A colleague once said that I “lawyer by example” and that I really care about clients. At the time, I didn’t think much of it but having practiced for over a decade, I now value it greatly. In fact, my law firm’s mission statement is “lawyering by example.” In a profession that is sometimes cast in a negative light, I love that I am making a serious effort to improve the way my community views lawyers.
ARE YOU ACTIVE ON SOCIAL MEDIA? IF SO, ON WHICH PLATFORMS ARE YOU MOST ACTIVE?
I love social media. I most utilize Facebook for Geaux Rouge and The Borghardt Law Firm.
HOW MANY TEXTS DO YOU SEND ON AN AVERAGE DAY? HOW MANY EMAILS?
Clients want immediate access to their lawyer. My profession is experiencing this with clients that want to communicate more with emails and texts. I would say I get well over 100 texts a day and generally 50-100 emails per day.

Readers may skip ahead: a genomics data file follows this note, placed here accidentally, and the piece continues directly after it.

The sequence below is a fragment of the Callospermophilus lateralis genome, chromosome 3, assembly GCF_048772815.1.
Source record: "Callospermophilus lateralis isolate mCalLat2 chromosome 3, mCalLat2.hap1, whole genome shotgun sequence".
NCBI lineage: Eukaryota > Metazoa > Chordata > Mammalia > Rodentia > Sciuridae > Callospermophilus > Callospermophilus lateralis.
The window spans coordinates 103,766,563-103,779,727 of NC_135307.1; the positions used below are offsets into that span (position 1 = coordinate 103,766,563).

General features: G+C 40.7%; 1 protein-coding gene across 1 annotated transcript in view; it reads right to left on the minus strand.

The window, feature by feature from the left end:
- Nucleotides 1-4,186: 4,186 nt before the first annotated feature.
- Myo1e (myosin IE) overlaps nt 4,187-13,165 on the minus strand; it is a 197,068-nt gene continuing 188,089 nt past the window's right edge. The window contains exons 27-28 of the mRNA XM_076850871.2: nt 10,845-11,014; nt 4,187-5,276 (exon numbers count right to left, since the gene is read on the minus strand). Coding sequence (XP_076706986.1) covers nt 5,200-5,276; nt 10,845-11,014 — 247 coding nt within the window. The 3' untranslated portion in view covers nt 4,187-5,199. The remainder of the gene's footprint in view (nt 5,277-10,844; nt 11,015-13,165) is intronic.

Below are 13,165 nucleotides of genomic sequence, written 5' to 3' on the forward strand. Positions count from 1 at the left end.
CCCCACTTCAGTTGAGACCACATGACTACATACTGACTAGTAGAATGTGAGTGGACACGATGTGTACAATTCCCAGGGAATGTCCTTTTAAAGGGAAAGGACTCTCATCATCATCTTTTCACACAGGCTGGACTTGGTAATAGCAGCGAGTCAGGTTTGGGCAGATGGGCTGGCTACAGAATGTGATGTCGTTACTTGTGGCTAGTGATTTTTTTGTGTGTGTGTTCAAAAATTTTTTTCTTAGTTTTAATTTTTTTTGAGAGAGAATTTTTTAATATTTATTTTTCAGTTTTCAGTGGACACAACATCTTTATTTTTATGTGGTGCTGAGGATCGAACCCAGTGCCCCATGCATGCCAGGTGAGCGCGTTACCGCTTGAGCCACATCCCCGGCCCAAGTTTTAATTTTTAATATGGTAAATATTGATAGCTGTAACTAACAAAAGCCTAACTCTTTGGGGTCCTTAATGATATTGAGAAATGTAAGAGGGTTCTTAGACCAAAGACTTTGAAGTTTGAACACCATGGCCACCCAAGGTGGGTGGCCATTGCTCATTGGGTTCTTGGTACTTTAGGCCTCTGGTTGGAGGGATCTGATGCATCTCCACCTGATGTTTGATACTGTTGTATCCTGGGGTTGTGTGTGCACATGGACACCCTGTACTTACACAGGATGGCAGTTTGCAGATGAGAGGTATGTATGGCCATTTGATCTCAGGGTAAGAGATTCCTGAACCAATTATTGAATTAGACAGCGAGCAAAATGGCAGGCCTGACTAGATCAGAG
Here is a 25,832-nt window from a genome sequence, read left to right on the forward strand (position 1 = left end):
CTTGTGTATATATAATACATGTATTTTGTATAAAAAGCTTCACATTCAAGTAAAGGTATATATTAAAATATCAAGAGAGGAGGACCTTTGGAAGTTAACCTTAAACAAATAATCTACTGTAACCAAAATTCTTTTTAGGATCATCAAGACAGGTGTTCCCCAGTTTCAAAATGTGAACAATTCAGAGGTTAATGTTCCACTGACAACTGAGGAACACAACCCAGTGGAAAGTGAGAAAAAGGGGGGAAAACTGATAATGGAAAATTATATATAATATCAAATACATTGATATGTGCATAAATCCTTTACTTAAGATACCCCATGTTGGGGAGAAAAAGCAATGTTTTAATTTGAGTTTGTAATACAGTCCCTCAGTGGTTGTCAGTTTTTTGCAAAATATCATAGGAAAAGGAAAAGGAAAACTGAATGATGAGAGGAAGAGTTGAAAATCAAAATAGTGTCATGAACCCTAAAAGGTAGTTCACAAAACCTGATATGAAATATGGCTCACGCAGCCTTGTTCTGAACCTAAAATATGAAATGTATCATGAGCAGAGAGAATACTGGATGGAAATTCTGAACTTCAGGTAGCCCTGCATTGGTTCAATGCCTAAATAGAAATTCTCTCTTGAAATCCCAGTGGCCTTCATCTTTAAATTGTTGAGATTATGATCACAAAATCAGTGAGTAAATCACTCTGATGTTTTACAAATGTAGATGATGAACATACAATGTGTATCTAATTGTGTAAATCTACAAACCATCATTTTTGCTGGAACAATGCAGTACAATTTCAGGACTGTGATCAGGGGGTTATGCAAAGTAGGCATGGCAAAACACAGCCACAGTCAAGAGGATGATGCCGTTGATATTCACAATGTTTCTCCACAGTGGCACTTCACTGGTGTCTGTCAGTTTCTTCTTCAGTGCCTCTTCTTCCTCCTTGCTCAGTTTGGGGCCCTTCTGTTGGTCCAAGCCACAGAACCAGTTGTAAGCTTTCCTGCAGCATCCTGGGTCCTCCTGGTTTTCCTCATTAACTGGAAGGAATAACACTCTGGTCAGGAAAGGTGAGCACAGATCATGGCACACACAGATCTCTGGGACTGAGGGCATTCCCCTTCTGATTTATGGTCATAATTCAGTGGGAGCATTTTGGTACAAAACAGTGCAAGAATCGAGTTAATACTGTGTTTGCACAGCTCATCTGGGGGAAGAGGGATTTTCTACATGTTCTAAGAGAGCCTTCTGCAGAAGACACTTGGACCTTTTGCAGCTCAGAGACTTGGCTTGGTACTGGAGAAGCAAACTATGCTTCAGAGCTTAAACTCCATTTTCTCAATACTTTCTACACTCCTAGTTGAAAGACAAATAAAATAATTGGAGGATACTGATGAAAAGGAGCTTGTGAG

HOW LOW WILL YOU ALLOW YOUR REMAINING PHONE OR COMPUTER BATTERY LIFE GET (IN %) BEFORE YOU HAVE AN ANXIETY ATTACK?
I can’t handle being below 20%. I always carry a spare charger and mobile battery for charging. Honestly, 50% makes me very uneasy.
HOW MANY UNREAD MESSAGES ARE IN YOUR INBOX RIGHT NOW?
I am very OCD and don’t like leaving messages unread. My general rule is to read emails the same day.
WHAT’S YOUR FAVORITE APP AT THE MOMENT?
iCloud apps that allow me to access my businesses remotely make me VERY happy. Sadly, it also creates an eternal need to constantly work.
WHAT IS YOUR FAVORITE TECHNOLOGICAL ADVANCEMENT OF THE PAST DECADE?
Smart phones. I love the fact that we are able to carry super computers in our pockets. It is amazing.
WHAT TECHNOLOGY DO YOU WISH WAS NEVER INVENTED?
Cell phones that work while driving.
WHAT TIME DO YOU GET UP ON WORKDAY MORNINGS?
I like to get up at 6 a.m. My son, Fisher, gets up around 6:30 a.m. so it allows me to spend some time with him before I start my day.
BREAKFAST AT HOME? BREAKFAST ON THE GO? BREAKFAST AT YOUR DESK? NO BREAKFAST AT ALL?
Breakfast at the house before work.
THE SAYING GOES: ‘BE THE CHANGE YOU WANT TO SEE IN THE WORLD.’ SPECIFICALLY, WHAT ARE YOU ‘BEING’ TO MAKE BATON ROUGE BETTER?